The Rites of Spring

Posted on March 24th, 2021

The melting snow of Winter gives way to the Chef’s favorite season, Spring. Thoughts of fiddleheads, morels, stinging nettles, peas, cardoons, and ramps excite the senses in anticipation of a fresh new crop.

Foremost among these fleeting gifts of Nature is asparagus. Tender, crisp, and vibrant, these Vernal harbingers sprout forth, begging to be cooked!

Asparagus, while available year-round, is at its best in the month of April. This member of the Lily Family has been cultivated for about 2500 years. The Ancient Greek and Romans revered this cousin of onion and garlic for its perceived medicinal properties. They believed that asparagus could cure toothaches and prevent bee stings as well as being an aphrodisiac. The tender shoots grow from “crowns” buried in loose, sandy soil. Plants mature after about three years, peak at six to eight, and will continue producing for up to fifteen years if well maintained.

Select asparagus that has tight, well-formed tips, and firm stalks. Larger diameter stalks cook to be more tender than the “pencil” thin ones. Keep asparagus cold and wrapped in moist toweling around the bottom. Consume as soon as possible after purchase for optimum flavor.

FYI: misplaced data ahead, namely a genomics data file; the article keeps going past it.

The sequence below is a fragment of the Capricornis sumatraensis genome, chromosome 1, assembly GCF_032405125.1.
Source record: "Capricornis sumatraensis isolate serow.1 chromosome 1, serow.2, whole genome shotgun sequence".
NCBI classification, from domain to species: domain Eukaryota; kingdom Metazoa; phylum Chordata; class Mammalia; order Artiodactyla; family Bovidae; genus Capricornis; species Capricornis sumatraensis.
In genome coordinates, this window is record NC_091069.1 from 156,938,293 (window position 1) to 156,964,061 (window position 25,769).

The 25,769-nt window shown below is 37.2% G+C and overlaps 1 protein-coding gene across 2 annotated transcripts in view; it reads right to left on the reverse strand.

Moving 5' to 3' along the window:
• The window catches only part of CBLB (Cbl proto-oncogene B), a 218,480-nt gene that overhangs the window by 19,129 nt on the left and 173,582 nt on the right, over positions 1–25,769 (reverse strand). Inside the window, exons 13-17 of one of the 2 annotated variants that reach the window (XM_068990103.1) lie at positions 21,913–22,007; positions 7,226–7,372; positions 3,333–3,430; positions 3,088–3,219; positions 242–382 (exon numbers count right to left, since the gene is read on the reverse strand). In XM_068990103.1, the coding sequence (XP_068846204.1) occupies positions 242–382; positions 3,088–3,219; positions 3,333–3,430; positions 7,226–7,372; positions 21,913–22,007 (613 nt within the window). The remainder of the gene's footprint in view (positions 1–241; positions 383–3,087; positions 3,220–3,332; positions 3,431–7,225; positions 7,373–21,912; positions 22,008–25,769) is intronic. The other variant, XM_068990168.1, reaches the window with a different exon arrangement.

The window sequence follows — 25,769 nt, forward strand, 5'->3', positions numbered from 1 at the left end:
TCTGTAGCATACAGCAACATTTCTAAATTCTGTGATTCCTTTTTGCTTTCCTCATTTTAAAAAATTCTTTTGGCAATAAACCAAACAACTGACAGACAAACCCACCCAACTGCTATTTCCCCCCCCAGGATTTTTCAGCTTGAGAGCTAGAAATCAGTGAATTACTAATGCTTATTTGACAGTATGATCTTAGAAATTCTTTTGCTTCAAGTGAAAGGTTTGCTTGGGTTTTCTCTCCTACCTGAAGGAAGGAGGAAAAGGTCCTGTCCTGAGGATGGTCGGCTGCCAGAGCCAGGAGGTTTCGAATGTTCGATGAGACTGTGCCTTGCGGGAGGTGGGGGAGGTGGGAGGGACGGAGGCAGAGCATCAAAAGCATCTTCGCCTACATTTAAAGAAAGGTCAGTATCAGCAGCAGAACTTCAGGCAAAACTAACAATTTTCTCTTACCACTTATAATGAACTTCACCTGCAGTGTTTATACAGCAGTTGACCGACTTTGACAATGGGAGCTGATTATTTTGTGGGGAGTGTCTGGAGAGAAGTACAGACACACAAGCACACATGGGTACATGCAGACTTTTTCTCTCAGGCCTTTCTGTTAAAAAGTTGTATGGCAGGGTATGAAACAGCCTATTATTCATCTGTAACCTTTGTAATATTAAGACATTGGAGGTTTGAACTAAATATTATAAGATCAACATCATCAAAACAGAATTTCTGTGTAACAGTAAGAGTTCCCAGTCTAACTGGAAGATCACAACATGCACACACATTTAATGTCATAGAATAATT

To prepare asparagus, hold the base and bend the stalks. The stalks will break naturally in the perfect spot. Do not discard the bottoms; they can be used in vegetable stock or as the base for soup. The stems can be peeled if desired with a vegetable peeler starting from the broken end and cutting upwards. Bring salted water to a boil and cook the asparagus until it is as done as you wish, about three to eight minutes depending on thickness. Immediately remove the cooked asparagus and plunge them into an ice water bath to “shock” them and stop the cooking process. Skipping this step will result in “carry-over” cooking which will cause the once bright green, crisp spears to become soggy, stringy, and grey. Drain the asparagus and gently reheat just before serving in whole butter (just a little!). Season with Kosher salt and black pepper to taste and enjoy!

Buon’ appetito!